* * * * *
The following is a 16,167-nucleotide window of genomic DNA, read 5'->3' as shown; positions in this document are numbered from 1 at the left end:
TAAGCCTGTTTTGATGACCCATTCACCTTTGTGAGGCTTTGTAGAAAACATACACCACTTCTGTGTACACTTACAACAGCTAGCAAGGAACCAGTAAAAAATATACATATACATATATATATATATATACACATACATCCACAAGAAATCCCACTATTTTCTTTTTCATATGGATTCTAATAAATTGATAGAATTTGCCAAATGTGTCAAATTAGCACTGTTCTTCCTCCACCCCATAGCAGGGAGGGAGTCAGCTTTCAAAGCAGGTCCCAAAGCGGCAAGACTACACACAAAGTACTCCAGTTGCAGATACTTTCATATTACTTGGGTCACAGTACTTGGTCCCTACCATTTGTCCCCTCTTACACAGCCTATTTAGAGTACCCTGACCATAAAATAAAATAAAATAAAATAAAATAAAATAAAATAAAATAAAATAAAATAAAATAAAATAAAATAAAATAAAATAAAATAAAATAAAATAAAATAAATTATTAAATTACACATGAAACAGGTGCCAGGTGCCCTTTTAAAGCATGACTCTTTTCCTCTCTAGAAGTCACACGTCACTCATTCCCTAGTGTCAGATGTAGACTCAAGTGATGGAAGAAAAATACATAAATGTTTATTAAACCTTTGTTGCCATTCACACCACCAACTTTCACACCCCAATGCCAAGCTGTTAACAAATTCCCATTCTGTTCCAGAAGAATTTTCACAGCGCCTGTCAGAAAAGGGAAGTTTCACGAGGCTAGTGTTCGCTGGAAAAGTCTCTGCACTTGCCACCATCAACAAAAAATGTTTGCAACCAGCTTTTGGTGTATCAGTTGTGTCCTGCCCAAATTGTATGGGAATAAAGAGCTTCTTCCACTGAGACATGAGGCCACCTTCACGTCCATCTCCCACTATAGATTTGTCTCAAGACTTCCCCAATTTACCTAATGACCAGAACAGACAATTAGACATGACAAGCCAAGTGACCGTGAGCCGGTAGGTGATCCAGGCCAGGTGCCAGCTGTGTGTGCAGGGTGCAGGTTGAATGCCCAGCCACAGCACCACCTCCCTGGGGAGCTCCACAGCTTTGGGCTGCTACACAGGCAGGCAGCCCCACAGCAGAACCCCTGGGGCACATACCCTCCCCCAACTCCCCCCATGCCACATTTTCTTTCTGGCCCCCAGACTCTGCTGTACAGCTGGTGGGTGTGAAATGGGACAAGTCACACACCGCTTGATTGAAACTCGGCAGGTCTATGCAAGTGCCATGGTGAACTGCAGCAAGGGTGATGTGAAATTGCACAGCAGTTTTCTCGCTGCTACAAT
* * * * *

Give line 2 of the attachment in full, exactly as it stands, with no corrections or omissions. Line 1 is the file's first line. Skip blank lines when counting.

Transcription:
TAAGCCTGTTTTGATGACCCATTCACCTTTGTGAGGCTTTGTAGAAAACATACACCACTTCTGTGTACACTTACAACAGCTAGCAAGGAACCAGTAAAAAATATACATATACATATATATATATATATACACATACATCCACAAGAAATCCCACTATTTTCTTTTTCATATGGATTCTAATAAATTGATAGAATTTGCCAAATGTGTCAAATTAGCACTGTTCTTCCTCCACCCCATAGCAGGGAGGGAGTCAGCTTTCAAAGCAGGTCCCAAAGCGGCAAGACTACACACAAAGTACTCCAGTTGCAGATACTTTCATATTACTTGGGTCACAGTACTTGGTCCCTACCATTTGTCCCCTCTTACACAGCCTATTTAGAGTACCCTGACCATAAAATAAAATAAAATAAAATAAAATAAAATAAAATAAAATAAAATAAAATAAAATAAAATAAAATAAAATAAAATAAAATAAAATAAAATAAAATAAATTATTAAATTACACATGAAACAGGTGCCAGGTGCCCTTTTAAAGCATGACTCTTTTCCTCTCTAGAAGTCACACGTCACTCATTCCCTAGTGTCAGATGTAGACTCAAGTGATGGAAGAAAAATACATAAATGTTTATTAAACCTTTGTTGCCATTCACACCACCAACTTTCACACCCCAATGCCAAGCTGTTAACAAATTCCCATTCTGTTCCAGAAGAATTTTCACAGCGCCTGTCAGAAAAGGGAAGTTTCACGAGGCTAGTGTTCGCTGGAAAAGTCTCTGCACTTGCCACCATCAACAAAAAATGTTTGCAACCAGCTTTTGGTGTATCAGTTGTGTCCTGCCCAAATTGTATGGGAATAAAGAGCTTCTTCCACTGAGACATGAGGCCACCTTCACGTCCATCTCCCACTATAGATTTGTCTCAAGACTTCCCCAATTTACCTAATGACCAGAACAGACAATTAGACATGACAAGCCAAGTGACCGTGAGCCGGTAGGTGATCCAGGCCAGGTGCCAGCTGTGTGTGCAGGGTGCAGGTTGAATGCCCAGCCACAGCACCACCTCCCTGGGGAGCTCCACAGCTTTGGGCTGCTACACAGGCAGGCAGCCCCACAGCAGAACCCCTGGGGCACATACCCTCCCCCAACTCCCCCCATGCCACATTTTCTTTCTGGCCCCCAGACTCTGCTGTACAGCTGGTGGGTGTGAAATGGGACAAGTCACACACCGCTTGATTGAAACTCGGCAGGTCTATGCAAGTGCCATGGTGAACTGCAGCAAGGGTGATGTGAAATTGCACAGCAGTTTTCTCGCTGCTACAAT